Tribological Modelling of Biphasic Articular Cartilage and Cartilage Replacement Systems in Anatomical and Physiological Models

Lead Research Organisation: University of Leeds
Department Name: Mechanical Engineering

Abstract

Treatment of end stage arthritis currently involves major surgical intervention in the form of total joint replacement. However, due to the clinical limitation of these devices (generally less than 15 years), there are concerns about their use in increasing numbers of younger patients with arthritis of the major load bearing joints without a secondary operation. Consequently, there are emerging interests in earlier intervention approaches such as partial surface replacement and cartilage substitution, which attempt to retain some or all of the functional bearing surface of articular cartilage. The increasingly rigorous ethical and regulatory environment is demanding more extensive pre-clinical studies, as part of the translation of any new technology to the patient. However, there are currently no pre-clinical functional simulation models that can be used to assess the potential long-term clinical performance of these devices which articulate against articular cartilage. The aims of this project are to develop novel computational models for investigating the tribology (friction, wear and lubrication) of articular cartilage in order to understand the normal function as well as to provide guidance for developing early intervention cartilage substitution solutions in the hip joint. The computational model will particularly focus on the biphasic (fluid and solid phases) loading carrying capacity of articular cartilage and integrate contact mechanics, friction, lubrication and wear using an anatomical and physiological joint model. Both cartilage against cartilage and cartilage against a biomaterial such as metal (hemi-arthroplasty) will be modelled. The computational model will be validated using a porcine hip joint model before use on the human hip joint. The outcome of the proposed research will provide guidance for developing novel tissue substitution solutions in the future.

Publications

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A Quinonez (2008) A Steady-state EHL Model Aimed at Natural Hip Joints with Physiological Loading and Anatomical Position in Journal of Engineering Tribology, Proceedings of the Institution of Mechanical Engineers

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Katta J (2007) Effect of load variation on the friction properties of articular cartilage in Proceedings of the Institution of Mechanical Engineers, Part J: Journal of Engineering Tribology

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Pawaskar S (2007) Modelling of fluid support inside articular cartilage during sliding in Proceedings of the Institution of Mechanical Engineers, Part J: Journal of Engineering Tribology

 
Description Development of methods and models for biphasic lubrication analysis of articular cartialge
Exploitation Route Fundaamntal research has underpinned subsequent development of biotribolgy models of natural hips and knees, which are now (2013) being applied in collaborative studies with industry and clinicians Has led to further collaborative and multidisciplinary research on biotribology of articualr cartilage, and our underpinned current programme grant in this area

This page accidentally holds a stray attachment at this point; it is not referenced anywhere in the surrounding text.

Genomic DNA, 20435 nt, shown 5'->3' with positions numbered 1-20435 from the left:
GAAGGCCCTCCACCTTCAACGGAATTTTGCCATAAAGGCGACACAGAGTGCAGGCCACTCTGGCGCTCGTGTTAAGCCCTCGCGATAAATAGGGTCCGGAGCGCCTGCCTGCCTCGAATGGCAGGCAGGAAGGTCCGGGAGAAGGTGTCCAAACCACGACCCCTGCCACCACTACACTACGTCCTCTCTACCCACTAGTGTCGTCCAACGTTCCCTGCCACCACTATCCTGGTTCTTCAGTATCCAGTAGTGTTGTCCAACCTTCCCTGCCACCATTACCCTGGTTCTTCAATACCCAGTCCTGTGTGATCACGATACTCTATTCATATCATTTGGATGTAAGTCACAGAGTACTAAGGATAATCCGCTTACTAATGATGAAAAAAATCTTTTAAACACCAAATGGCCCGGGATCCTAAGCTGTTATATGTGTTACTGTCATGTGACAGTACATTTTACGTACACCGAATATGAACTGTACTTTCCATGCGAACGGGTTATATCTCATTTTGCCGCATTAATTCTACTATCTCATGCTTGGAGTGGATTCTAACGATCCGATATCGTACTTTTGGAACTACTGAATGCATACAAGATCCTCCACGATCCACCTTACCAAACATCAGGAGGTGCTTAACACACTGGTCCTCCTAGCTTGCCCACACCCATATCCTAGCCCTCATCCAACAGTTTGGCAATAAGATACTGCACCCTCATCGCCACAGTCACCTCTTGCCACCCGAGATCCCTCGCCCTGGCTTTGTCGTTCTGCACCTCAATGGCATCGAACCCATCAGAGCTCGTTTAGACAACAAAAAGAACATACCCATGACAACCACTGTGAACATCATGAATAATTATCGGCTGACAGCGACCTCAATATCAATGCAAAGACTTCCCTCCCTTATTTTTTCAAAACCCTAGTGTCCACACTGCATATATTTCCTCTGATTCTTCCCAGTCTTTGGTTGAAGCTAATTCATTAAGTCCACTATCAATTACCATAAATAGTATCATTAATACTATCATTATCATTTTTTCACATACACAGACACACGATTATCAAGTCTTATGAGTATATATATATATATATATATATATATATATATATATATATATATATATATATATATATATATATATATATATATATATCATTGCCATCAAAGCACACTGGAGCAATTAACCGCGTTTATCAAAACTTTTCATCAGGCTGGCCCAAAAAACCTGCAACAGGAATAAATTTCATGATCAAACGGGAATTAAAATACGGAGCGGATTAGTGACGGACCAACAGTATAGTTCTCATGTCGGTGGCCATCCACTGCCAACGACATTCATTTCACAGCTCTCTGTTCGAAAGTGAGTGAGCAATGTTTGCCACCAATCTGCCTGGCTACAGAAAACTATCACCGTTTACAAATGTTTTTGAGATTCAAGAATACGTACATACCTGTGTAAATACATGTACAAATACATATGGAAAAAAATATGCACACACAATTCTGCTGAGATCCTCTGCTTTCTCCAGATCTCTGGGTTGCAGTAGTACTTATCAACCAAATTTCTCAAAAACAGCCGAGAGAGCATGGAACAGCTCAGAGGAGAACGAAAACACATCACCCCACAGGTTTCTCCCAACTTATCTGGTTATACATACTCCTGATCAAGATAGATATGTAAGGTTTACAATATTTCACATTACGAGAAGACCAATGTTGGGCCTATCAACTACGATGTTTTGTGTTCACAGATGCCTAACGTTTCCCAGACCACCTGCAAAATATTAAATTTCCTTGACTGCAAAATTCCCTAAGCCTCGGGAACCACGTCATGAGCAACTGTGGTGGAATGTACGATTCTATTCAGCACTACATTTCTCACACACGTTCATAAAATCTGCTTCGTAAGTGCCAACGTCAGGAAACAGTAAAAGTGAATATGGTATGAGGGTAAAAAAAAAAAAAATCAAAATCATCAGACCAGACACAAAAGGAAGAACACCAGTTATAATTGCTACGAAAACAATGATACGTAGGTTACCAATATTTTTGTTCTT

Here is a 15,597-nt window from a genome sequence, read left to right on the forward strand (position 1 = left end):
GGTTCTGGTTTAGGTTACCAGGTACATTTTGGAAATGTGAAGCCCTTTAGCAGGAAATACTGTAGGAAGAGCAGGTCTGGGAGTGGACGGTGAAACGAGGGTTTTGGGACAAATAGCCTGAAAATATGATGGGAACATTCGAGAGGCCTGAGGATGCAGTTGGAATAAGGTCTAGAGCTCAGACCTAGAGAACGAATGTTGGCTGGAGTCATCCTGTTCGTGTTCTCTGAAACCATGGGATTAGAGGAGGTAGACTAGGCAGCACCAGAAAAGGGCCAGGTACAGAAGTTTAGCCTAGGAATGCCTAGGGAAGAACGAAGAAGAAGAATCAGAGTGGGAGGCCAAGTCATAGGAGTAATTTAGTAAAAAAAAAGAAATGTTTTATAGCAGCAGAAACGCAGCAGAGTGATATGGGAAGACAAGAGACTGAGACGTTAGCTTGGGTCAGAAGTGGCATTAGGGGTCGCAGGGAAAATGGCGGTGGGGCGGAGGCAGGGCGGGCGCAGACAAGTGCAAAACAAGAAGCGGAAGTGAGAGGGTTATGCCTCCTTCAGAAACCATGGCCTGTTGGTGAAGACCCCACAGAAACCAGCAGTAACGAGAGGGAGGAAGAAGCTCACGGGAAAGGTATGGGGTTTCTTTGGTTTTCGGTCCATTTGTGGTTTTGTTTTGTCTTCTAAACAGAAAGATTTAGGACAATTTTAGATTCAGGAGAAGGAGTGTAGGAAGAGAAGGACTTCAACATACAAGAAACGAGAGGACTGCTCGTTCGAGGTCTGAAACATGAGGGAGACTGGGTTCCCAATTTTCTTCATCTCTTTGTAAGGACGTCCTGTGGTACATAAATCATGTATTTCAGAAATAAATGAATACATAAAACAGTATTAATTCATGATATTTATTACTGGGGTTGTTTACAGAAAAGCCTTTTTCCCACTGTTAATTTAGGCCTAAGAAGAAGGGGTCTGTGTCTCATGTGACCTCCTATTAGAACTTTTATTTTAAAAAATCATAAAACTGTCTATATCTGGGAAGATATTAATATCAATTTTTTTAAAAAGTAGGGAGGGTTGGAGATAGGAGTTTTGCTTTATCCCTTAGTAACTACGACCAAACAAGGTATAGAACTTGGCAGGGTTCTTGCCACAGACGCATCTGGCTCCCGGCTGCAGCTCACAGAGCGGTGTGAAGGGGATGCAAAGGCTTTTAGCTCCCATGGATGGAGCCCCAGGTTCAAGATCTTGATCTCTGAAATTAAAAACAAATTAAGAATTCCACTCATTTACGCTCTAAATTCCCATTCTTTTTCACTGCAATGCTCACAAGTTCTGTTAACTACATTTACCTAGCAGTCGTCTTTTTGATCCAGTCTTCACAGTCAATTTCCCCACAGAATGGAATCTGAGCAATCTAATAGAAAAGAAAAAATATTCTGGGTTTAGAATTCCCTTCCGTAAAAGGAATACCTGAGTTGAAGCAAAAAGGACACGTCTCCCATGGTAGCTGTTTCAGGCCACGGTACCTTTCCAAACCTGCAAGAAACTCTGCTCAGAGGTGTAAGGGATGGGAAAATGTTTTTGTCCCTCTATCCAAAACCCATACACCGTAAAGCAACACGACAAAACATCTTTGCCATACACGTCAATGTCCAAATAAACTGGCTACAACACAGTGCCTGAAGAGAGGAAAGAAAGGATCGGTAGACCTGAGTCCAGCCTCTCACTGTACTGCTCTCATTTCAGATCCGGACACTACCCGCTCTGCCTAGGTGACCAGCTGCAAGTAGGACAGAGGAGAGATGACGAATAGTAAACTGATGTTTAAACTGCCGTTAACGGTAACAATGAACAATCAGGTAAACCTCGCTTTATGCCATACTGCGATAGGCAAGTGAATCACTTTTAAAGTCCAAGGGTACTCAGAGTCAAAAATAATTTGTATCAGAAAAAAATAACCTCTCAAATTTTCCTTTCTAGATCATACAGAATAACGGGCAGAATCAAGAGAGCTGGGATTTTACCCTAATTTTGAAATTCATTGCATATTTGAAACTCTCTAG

Sectors Healthcare

URL http://imbe.leeds.ac.uk
 
Description Treatment of end stage arthritis currently involves major surgical intervention in the form of total joint replacement. However, due to the clinical limitation of these devices (generally less than 15 years), there are concerns about their use in increasing numbers of younger patients with arthritis of the major load bearing joints without a secondary operation. Consequently, there are emerging interests in earlier intervention approaches such as partial surface replacement and cartilage substitution, which attempt to retain some or all of the functional bearing surface of articular cartilage. The increasingly rigorous ethical and regulatory environment is demanding more extensive pre-clinical studies, as part of the translation of any new technology to the patient. However, there are currently no pre-clinical functional simulation models that can be used to assess the potential long-term clinical performance of these devices which articulate against articular cartilage. The aims of this project are to develop novel computational models for investigating the tribology (friction, wear and lubrication) of articular cartilage in order to understand the normal function as well as to provide guidance for developing early intervention cartilage substitution solutions in the hip joint. The computational model will particularly focus on the biphasic (fluid and solid phases) loading carrying capacity of articular cartilage and integrate contact mechanics, friction, lubrication and wear using an anatomical and physiological joint model. Both cartilage against cartilage and cartilage against a biomaterial such as metal (hemi-arthroplasty) will be modelled. The computational model will be validated using a porcine hip joint model before use on the human hip joint. The outcome of the proposed research will provide guidance for developing novel tissue substitution solutions in the future.
Sector Healthcare
Impact Types Economic,Policy & public services